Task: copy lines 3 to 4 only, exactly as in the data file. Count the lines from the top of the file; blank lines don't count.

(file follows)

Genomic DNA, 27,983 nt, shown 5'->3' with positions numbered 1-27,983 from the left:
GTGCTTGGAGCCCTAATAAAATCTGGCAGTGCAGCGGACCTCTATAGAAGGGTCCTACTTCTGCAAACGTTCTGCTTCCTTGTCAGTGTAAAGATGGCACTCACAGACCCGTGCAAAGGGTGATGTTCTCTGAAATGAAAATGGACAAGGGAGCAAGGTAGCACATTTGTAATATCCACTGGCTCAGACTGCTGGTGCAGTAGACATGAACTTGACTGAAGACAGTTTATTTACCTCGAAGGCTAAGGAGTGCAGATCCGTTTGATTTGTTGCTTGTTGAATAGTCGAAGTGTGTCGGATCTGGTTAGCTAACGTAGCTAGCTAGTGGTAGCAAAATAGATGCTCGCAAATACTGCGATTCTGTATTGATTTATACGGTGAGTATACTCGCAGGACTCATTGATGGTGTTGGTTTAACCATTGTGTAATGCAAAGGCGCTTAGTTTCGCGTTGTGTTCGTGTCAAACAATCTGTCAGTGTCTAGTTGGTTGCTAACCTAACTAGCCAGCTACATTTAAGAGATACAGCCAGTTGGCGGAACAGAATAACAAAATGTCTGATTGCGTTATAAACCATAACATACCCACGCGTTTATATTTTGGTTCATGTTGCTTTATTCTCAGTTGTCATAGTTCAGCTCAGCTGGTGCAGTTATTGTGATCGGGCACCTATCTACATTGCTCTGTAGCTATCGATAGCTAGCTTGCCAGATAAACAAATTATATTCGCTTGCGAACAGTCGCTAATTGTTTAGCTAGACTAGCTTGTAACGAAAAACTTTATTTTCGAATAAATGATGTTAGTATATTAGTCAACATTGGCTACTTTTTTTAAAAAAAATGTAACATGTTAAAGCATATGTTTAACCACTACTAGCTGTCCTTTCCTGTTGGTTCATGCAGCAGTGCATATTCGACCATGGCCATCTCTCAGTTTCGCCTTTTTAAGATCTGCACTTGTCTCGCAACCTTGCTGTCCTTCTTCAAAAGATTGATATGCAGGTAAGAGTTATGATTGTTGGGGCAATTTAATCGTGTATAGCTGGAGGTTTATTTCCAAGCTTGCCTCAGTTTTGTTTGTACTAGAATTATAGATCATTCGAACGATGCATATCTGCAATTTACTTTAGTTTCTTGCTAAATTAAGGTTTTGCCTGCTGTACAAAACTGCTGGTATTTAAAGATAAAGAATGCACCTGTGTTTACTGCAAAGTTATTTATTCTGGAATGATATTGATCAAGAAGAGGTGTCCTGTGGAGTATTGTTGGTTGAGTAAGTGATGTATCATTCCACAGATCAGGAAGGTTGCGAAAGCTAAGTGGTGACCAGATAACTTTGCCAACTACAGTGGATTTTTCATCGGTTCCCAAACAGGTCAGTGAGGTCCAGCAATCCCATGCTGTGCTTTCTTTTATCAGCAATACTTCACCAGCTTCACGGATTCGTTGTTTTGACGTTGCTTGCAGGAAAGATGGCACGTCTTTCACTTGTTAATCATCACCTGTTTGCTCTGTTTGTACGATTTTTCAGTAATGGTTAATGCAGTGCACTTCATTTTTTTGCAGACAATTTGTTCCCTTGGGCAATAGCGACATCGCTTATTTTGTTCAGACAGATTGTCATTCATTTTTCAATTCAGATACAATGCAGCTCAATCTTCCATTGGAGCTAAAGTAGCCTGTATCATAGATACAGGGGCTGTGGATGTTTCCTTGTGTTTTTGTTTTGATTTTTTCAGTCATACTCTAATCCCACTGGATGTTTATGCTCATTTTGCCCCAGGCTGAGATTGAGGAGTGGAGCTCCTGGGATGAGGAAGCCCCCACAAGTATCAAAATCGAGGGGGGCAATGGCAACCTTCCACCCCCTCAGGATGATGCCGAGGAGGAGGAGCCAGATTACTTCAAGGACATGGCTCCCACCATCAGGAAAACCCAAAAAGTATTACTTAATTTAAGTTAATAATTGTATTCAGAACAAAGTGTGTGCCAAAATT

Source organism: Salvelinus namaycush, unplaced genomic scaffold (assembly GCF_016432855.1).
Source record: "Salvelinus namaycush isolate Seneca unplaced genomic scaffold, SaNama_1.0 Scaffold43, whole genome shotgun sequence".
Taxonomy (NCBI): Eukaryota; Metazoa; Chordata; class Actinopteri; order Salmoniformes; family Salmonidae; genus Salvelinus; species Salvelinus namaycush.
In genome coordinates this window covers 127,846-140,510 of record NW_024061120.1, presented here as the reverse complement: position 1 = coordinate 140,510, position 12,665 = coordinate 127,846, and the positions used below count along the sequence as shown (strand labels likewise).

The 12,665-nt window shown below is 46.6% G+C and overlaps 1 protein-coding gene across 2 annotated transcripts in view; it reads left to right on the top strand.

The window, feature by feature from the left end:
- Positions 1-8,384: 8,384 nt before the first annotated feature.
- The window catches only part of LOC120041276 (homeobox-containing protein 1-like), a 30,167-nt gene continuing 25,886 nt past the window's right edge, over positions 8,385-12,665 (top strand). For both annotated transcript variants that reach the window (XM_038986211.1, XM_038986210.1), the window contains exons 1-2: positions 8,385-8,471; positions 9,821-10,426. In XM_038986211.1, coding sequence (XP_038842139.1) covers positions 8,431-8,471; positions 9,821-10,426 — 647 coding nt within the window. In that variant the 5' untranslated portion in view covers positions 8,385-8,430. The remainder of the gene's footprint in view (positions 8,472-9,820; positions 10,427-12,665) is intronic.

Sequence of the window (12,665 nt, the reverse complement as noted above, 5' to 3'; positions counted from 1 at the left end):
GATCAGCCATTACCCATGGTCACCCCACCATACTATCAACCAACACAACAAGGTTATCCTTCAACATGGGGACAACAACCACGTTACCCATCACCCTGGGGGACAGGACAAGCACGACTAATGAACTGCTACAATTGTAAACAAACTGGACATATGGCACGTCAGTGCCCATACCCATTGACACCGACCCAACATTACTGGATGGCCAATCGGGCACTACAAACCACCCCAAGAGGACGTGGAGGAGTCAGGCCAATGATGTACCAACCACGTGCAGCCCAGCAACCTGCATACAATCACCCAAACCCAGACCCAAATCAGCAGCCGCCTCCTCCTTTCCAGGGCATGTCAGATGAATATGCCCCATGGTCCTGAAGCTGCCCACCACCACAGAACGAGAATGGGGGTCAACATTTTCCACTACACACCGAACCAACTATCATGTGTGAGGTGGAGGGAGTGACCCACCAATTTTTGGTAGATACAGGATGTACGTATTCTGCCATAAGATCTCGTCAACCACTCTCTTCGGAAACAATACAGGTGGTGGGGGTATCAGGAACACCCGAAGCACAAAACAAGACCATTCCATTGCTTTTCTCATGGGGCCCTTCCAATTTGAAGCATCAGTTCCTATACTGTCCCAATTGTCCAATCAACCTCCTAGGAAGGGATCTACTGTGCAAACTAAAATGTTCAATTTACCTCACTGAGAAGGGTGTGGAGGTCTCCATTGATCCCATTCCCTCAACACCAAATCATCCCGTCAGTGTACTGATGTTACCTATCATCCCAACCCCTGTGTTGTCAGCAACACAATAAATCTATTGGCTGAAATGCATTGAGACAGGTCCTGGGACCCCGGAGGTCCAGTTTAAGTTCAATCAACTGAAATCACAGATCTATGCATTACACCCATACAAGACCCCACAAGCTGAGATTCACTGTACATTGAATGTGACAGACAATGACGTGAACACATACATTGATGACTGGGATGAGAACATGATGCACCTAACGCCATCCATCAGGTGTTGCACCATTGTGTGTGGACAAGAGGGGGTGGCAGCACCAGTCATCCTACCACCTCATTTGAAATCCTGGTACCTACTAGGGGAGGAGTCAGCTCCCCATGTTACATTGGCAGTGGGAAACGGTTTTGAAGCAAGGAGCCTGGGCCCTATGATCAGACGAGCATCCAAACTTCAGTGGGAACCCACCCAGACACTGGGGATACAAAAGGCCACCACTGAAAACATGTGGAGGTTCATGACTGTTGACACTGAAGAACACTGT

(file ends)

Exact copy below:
Source organism: Salvelinus namaycush, unplaced genomic scaffold (assembly GCF_016432855.1).
Source record: "Salvelinus namaycush isolate Seneca unplaced genomic scaffold, SaNama_1.0 Scaffold43, whole genome shotgun sequence".